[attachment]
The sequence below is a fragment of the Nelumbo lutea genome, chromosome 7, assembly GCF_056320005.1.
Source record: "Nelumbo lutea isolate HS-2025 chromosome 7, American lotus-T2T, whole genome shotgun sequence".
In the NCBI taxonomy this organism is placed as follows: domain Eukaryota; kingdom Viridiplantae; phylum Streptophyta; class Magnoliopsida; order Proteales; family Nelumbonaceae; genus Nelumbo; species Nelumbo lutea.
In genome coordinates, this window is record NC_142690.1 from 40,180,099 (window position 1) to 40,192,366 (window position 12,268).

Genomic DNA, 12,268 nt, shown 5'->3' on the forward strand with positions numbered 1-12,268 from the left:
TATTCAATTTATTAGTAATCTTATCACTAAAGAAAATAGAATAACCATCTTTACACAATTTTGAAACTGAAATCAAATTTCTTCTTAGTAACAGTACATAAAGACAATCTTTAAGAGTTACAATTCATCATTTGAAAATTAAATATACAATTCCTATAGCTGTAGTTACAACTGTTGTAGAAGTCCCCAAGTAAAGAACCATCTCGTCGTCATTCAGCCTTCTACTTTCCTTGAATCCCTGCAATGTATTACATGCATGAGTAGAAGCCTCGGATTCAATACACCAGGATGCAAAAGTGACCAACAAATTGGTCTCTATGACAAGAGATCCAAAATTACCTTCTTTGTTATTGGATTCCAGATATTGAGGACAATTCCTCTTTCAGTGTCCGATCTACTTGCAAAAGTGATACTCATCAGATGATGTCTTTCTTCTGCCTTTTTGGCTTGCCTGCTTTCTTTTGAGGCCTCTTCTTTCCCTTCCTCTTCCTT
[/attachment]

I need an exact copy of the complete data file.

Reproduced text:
The sequence below is a fragment of the Nelumbo lutea genome, chromosome 7, assembly GCF_056320005.1.
Source record: "Nelumbo lutea isolate HS-2025 chromosome 7, American lotus-T2T, whole genome shotgun sequence".
In the NCBI taxonomy this organism is placed as follows: domain Eukaryota; kingdom Viridiplantae; phylum Streptophyta; class Magnoliopsida; order Proteales; family Nelumbonaceae; genus Nelumbo; species Nelumbo lutea.
In genome coordinates, this window is record NC_142690.1 from 40,180,099 (window position 1) to 40,192,366 (window position 12,268).

Genomic DNA, 12,268 nt, shown 5'->3' on the forward strand with positions numbered 1-12,268 from the left:
TATTCAATTTATTAGTAATCTTATCACTAAAGAAAATAGAATAACCATCTTTACACAATTTTGAAACTGAAATCAAATTTCTTCTTAGTAACAGTACATAAAGACAATCTTTAAGAGTTACAATTCATCATTTGAAAATTAAATATACAATTCCTATAGCTGTAGTTACAACTGTTGTAGAAGTCCCCAAGTAAAGAACCATCTCGTCGTCATTCAGCCTTCTACTTTCCTTGAATCCCTGCAATGTATTACATGCATGAGTAGAAGCCTCGGATTCAATACACCAGGATGCAAAAGTGACCAACAAATTGGTCTCTATGACAAGAGATCCAAAATTACCTTCTTTGTTATTGGATTCCAGATATTGAGGACAATTCCTCTTTCAGTGTCCGATCTACTTGCAAAAGTGATACTCATCAGATGATGTCTTTCTTCTGCCTTTTTGGCTTGCCTGCTTTCTTTTGAGGCCTCTTCTTTCCCTTCCTCTTCCTT